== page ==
Lithium-air batteries are one of those technologies that could be truly revolutionary. With a theoretical maximum energy storage capacity 10 times greater than your garden variety lithium-ion battery, lithium-air batteries could be much smaller and lighter but still provide a huge range. How’s 500-700 miles per charge for you?
Unfortunately, as is usually the case with these sorts of things, the lithium-air revolution has hurdles aplenty. But fortunately, lithium-air batteries have some big guns doing research on them. For instance, IBM has been doing research on lithium-air batteries for the better part of a decade.
And just this week, scientists at MIT have announced that when they substituted gold and platinum for the standard carbon electrodes in lithium-air cells, they were able to obtain much higher efficiencies. The find was significant enough for MIT to claim that their research could lead to lithium-air batteries with 3 times the energy density of lithium-ion. That alone would be a big step forward.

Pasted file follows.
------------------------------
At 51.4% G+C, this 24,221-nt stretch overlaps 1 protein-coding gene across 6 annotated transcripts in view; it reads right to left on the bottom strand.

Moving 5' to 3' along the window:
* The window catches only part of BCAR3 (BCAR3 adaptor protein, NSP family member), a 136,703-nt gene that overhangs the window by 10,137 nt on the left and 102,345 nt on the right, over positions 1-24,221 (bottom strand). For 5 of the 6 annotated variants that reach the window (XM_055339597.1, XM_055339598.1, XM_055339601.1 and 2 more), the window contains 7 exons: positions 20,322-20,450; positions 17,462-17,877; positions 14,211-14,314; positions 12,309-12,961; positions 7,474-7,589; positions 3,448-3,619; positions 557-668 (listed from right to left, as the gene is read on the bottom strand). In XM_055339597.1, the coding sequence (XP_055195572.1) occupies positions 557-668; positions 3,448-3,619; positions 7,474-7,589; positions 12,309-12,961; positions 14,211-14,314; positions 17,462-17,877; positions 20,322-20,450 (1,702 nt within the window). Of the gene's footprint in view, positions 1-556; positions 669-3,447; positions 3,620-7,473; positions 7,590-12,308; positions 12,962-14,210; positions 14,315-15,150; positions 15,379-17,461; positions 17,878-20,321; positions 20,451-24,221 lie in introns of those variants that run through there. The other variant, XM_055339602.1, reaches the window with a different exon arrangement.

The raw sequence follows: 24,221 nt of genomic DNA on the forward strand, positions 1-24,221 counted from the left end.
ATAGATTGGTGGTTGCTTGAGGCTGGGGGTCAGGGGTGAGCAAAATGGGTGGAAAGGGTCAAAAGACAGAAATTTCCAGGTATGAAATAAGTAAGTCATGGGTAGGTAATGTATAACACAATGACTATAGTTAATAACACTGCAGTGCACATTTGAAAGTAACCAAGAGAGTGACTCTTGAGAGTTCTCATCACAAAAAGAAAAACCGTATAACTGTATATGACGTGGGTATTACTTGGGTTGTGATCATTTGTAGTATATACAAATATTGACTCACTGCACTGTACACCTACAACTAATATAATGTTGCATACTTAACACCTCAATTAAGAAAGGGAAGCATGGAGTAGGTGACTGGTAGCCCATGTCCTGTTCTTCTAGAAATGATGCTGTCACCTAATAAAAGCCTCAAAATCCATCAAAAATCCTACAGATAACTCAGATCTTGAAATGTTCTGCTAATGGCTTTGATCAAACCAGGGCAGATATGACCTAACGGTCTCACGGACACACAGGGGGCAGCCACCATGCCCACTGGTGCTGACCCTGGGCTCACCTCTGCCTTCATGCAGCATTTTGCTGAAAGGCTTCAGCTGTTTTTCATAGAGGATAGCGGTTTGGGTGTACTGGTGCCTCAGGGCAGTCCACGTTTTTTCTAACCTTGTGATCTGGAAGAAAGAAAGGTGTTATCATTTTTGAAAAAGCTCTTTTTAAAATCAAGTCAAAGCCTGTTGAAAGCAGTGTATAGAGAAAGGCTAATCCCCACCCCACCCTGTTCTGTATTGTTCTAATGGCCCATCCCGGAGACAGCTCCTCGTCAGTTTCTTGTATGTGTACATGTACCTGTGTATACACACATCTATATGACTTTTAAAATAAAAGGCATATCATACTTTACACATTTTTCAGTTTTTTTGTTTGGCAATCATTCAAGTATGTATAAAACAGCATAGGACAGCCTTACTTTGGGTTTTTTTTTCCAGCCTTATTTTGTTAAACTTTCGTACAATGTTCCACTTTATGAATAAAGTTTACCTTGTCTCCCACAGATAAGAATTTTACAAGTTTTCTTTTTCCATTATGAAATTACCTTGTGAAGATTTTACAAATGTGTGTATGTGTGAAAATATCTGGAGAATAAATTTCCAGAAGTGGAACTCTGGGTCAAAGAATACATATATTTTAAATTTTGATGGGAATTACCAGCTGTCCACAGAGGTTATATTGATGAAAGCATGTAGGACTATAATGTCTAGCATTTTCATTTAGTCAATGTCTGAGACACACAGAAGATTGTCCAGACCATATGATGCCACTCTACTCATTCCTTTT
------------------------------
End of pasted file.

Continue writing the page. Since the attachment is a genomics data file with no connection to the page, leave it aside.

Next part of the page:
One of the other main hurdles to lithium-air batteries is the fact that they could be extremely explosive. Lithium-ion batteries are already dangerous enough due to the flammable nature of metallic lithium. But because lithium-ion batteries are made of inorganic materials and are not exposed to air, the safety issue has been largely dealt with at this point.
But lithium-air batteries, by the nature of their being filled with, uh, air, are much more susceptible to the runaway reaction that can cause lithium-based batteries to explode. But professor Shao-Horn says that this issue can be dealt with in lithium-air batteries by using a form of lithium other than metallic lithium. Lithium-air batteries are also currently not very durable, only withstanding a limited number of charge and discharge cycles before degrading beyond usability.
Like I said, it’s not a sure thing by any means and potentially revolutionary research is not for those with lack of vision. As Shao-Horn says, “It’s a very promising area, but there are many science and engineering challenges to be overcome.” There’s an understatement for the ages.
Source & Image Credit: MIT